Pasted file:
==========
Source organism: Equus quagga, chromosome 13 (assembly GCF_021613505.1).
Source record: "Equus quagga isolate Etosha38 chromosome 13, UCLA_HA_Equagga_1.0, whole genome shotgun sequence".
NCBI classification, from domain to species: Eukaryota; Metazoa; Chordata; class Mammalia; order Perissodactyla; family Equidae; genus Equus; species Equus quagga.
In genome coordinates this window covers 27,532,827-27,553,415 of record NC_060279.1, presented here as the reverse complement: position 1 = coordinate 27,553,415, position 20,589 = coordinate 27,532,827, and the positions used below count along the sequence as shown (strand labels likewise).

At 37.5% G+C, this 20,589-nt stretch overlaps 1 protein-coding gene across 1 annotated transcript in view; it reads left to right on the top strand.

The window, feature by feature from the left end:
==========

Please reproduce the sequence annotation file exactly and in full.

Source organism: Equus quagga, chromosome 13 (assembly GCF_021613505.1).
Source record: "Equus quagga isolate Etosha38 chromosome 13, UCLA_HA_Equagga_1.0, whole genome shotgun sequence".
NCBI classification, from domain to species: Eukaryota; Metazoa; Chordata; class Mammalia; order Perissodactyla; family Equidae; genus Equus; species Equus quagga.
In genome coordinates this window covers 27,532,827-27,553,415 of record NC_060279.1, presented here as the reverse complement: position 1 = coordinate 27,553,415, position 20,589 = coordinate 27,532,827, and the positions used below count along the sequence as shown (strand labels likewise).

At 37.5% G+C, this 20,589-nt stretch overlaps 1 protein-coding gene across 1 annotated transcript in view; it reads left to right on the top strand.

The window, feature by feature from the left end: